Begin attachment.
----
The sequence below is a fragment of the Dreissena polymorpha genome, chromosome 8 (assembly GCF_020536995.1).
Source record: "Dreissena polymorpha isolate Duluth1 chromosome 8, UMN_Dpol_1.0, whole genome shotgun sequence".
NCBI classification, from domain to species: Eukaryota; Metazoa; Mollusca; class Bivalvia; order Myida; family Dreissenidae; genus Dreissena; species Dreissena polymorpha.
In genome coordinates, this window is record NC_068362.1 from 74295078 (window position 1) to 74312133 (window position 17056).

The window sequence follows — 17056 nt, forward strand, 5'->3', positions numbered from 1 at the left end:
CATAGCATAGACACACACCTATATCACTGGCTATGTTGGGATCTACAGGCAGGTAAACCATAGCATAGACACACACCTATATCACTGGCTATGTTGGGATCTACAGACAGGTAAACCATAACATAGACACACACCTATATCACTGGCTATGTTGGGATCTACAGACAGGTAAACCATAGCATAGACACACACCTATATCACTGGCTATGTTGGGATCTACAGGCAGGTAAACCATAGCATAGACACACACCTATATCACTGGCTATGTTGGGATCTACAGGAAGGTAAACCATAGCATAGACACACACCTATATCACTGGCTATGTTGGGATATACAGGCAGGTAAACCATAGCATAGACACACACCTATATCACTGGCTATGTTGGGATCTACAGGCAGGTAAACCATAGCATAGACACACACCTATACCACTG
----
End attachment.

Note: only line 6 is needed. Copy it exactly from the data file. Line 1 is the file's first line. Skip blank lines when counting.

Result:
CATAGCATAGACACACACCTATATCACTGGCTATGTTGGGATCTACAGGCAGGTAAACCATAGCATAGACACACACCTATATCACTGGCTATGTTGGGATCTACAGACAGGTAAACCATAACATAGACACACACCTATATCACTGGCTATGTTGGGATCTACAGACAGGTAAACCATAGCATAGACACACACCTATATCACTGGCTATGTTGGGATCTACAGGCAGGTAAACCATAGCATAGACACACACCTATATCACTGGCTATGTTGGGATCTACAGGAAGGTAAACCATAGCATAGACACACACCTATATCACTGGCTATGTTGGGATATACAGGCAGGTAAACCATAGCATAGACACACACCTATATCACTGGCTATGTTGGGATCTACAGGCAGGTAAACCATAGCATAGACACACACCTATACCACTG